How Ball Joints WorkBall joints are an important part of the vehicle suspension and steering system.
Ball joints are a flexible ball and socket that allows suspension movement in
more than one direction that enables positive control over the front wheels at
all time. There are commonly upper and lower ball joints that connect each front
wheel spindle to the control arms. When driving a car through a turn, the ball joint allows the suspension arms to flex up and down over bumps while another
ball joint connects the steering linkage to the steering knuckle on the spindle.
Ball joints are used to connect lower suspension control arm to the
knuckle on the spindle. When turning, the suspension travels up and
down and keeps constant control of the wheels. There are two types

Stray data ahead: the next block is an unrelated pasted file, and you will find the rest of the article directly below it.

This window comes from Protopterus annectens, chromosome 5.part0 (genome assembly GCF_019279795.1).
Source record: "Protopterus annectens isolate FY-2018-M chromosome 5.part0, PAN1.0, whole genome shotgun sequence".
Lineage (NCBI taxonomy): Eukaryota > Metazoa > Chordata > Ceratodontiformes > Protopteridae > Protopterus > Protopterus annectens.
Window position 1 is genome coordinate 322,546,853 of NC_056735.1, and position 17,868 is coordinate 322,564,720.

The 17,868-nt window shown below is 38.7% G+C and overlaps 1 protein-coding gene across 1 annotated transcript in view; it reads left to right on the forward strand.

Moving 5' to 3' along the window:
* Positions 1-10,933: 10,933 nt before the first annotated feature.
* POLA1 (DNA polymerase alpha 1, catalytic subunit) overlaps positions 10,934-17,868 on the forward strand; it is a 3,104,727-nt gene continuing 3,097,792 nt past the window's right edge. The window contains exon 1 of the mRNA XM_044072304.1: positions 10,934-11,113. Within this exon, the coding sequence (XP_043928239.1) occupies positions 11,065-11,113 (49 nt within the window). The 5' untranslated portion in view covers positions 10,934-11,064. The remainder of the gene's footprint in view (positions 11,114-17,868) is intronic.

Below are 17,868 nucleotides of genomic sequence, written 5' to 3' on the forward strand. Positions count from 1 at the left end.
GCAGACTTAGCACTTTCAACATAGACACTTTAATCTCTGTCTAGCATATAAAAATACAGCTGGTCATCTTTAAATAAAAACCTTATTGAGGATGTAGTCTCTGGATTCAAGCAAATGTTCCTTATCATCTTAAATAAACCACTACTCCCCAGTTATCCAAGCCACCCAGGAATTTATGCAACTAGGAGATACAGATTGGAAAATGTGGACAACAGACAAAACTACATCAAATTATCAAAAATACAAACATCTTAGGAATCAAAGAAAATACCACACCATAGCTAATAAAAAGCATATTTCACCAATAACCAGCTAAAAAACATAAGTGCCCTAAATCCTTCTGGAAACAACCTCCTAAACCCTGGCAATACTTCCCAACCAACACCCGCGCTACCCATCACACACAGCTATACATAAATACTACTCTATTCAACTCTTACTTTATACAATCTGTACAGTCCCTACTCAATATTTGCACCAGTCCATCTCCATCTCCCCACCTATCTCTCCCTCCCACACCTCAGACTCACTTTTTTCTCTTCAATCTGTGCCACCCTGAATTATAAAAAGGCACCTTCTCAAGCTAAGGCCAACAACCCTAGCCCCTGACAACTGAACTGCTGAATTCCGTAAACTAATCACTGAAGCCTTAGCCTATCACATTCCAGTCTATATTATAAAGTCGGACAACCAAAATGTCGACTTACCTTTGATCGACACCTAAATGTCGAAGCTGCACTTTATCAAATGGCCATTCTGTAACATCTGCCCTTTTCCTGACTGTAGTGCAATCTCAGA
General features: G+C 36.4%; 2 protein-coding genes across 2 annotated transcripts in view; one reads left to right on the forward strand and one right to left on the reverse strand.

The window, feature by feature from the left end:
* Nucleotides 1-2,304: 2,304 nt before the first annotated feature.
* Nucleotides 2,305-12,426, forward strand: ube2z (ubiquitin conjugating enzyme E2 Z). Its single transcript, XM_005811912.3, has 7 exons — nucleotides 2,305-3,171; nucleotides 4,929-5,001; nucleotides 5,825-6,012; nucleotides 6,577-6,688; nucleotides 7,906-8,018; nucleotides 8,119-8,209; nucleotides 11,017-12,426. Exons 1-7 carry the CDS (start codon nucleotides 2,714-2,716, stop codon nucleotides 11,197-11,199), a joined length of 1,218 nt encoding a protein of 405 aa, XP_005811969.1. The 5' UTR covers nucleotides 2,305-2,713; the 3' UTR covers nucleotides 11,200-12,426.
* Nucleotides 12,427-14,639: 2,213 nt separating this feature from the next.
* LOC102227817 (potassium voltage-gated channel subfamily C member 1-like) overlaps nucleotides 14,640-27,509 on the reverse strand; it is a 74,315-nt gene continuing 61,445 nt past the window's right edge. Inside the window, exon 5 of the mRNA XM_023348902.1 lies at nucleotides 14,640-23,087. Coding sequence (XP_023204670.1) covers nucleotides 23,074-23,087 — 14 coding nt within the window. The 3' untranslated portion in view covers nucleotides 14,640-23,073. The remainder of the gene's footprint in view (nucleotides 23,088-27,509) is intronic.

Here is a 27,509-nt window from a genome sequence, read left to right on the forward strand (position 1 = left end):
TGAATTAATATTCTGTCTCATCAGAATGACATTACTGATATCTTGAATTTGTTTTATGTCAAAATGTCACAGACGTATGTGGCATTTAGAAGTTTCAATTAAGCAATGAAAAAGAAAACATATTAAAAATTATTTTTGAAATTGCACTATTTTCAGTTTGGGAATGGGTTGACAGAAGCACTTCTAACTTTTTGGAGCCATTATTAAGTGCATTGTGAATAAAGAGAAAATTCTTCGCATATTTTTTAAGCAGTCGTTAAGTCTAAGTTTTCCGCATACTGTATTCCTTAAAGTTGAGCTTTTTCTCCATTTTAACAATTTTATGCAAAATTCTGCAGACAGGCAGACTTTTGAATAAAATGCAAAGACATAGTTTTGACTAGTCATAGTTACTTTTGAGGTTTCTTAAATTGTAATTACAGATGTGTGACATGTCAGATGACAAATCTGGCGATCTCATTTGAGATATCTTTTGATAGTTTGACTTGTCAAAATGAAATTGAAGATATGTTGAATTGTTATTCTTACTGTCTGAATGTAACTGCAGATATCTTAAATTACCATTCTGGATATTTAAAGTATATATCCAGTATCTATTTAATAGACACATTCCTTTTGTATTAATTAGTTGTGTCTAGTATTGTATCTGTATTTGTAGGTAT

of ball joints, sealed units which don't require lubrication, and standard ball
joints that require grease to be pumped into a zirk fitting.
MaintenanceWhen a ball joint becomes worn, they will have a measurable amount of play within the ball
and socket. Each manufacturer has an acceptable limit before replacement is
required. When driving a car over bumpy roads, the vehicle can jump one way or another after hitting a bump. Ball joints should
be inspected regularly.
Premature failure is usually the result of poor maintenance.
Written by Ken Lavacot Co-Founder and CEO of 2CarPros.com 35 years in the automotive repair field, ASE Master Technician, Advanced Electrical and Mechanical Theory.
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Article first published 2009-07-28 (Updated 2015-01-05)